The disruption of the cable market continues with last week’s launch of Sling TV, Dish Network’s answer to pricey cable bills.
Sling TV, an over-the-top (OTT) TV service that delivers television programs directly to consumers over the Internet, is now offering TV subscriptions to its service for as low as $20/month. Sling TV is one of the first players in the OTT market, allowing U.S. consumers to cut the costly cable cord with streaming video. The shows are presented live, as they are on cable channels, but viewers can watch them on their TVs, computers, tablets or smartphones.
For $20/month, subscribers get access to 15 channels including ESPN, ESPN2, TNT, TBS, CNN, HGTV, Cartoon Network, Food Network, Travel Channel and more. AMC is expected to be added soon. Sling TV also offers three add-on packages for $5 each: a news and information package including Bloomberg Television, a kids and family package including ABC Family, Disney Channel and Disney Junior, and a sports package that includes access to other sports channels including additional ESPN channels. Click here for the full channel line-up, according to CNET. For a sneak peek at how Sling TV works, click here for a video by Gigaom.
Unlike many cable packages, Sling TV is available to subscribers on a month-to-month basis with no long-term contracts. However, Sling TV does have some industry restrictions. For example, subscribers cannot rewind or fast forward on shows aired within the previous 72 hours. Also, Sling TV can only be viewed on one device at a time. Though owned by Dish Network, subscribers do not have to be Dish subscribers to sign up for Sling TV.
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Because so many of us live vicariously through our mobile devices, making TV accessible on the go makes sense, especially for Millennials and younger generations. With Hulu, Netflix, Amazon Prime and new OTT options, viewers can watch what they want when and where they want – without the pricey cable bill or long-term contract. They now have flexibility and choice.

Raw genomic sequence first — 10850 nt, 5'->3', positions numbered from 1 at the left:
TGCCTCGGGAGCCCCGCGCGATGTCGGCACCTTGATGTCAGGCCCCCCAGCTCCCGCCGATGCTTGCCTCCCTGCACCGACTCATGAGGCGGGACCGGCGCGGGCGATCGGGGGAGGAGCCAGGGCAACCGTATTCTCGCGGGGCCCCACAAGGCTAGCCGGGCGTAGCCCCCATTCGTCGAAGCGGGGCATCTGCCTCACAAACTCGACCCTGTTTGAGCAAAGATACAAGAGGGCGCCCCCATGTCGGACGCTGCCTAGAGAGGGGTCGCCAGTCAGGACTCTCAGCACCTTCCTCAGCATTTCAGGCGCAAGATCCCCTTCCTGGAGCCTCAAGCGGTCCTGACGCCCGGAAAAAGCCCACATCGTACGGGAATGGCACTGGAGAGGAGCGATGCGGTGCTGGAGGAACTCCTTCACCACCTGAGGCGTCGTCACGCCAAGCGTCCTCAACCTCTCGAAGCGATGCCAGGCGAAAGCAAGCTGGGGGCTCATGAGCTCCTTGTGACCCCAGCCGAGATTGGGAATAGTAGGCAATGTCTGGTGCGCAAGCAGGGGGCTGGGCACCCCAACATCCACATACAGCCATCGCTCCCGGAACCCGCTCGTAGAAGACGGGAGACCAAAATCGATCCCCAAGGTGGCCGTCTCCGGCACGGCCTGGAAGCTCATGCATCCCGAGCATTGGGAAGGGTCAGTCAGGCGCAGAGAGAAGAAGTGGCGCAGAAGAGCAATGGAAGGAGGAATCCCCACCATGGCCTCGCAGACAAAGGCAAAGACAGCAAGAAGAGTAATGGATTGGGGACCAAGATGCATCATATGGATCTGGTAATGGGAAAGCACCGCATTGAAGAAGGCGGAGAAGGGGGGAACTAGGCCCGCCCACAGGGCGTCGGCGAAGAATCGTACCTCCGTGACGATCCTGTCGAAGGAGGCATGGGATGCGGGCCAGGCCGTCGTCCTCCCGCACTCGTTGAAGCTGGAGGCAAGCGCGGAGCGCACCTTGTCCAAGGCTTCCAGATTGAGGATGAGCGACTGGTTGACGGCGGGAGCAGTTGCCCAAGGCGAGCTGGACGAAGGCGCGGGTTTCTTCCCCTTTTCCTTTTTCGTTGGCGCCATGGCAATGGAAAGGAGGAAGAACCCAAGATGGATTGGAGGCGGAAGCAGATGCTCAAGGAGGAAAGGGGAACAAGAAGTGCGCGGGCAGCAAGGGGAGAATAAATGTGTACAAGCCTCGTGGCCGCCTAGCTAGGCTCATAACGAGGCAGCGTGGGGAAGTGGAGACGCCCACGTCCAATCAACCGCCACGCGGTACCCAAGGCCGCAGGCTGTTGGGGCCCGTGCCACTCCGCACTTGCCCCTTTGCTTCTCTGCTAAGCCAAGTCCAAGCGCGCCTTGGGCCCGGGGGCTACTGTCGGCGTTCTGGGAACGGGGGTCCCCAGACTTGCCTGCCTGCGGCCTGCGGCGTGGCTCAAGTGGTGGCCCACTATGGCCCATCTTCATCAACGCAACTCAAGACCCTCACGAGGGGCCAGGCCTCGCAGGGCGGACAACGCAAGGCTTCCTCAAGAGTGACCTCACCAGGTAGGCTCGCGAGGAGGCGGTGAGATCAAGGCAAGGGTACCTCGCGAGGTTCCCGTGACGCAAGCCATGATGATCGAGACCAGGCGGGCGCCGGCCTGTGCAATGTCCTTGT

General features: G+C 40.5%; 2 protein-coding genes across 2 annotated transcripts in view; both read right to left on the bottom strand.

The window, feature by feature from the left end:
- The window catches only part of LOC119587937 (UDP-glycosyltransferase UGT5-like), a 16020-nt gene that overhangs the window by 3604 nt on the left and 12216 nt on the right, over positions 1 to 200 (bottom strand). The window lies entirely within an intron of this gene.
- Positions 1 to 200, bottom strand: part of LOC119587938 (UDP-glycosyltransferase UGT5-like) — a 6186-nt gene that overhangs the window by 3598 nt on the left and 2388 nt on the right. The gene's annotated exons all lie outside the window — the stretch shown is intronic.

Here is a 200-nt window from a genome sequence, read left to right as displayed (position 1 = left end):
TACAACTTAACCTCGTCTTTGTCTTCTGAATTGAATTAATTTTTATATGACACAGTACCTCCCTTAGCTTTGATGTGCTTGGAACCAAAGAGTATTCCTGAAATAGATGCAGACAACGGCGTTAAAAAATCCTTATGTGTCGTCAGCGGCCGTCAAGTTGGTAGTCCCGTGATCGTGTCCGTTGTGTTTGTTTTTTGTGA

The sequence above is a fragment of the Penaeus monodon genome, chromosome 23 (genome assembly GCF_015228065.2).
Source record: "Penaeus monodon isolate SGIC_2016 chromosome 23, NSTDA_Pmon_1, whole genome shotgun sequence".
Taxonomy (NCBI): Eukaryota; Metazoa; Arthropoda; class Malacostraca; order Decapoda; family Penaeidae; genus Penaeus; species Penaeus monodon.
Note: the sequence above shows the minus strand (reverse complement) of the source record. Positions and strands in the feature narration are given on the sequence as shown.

One concern, however, is that with so many offerings, it will be more complicated for consumers to find the right mix of entertainment and to identify, acquire and upgrade the equipment needed to view shows, live events, etc. With the investment of various OTT options, as we noted in our blog post last week, a few gadgets like Roku and Fire TV, and the latest and greatest mobile devices, viewers could easily spend more than they do now on their monthly cable bills. In addition, watching Big Brother, Game of Thrones, House of Cardsand Transparent will no longer be as easy as turning on the TV.
Our advice to OTT providers – consider the total cost of ownership and focus on educating your customers on how to use your product. If you make it simple and show viewers how your product benefits them, you’ll have long-term, loyal customers.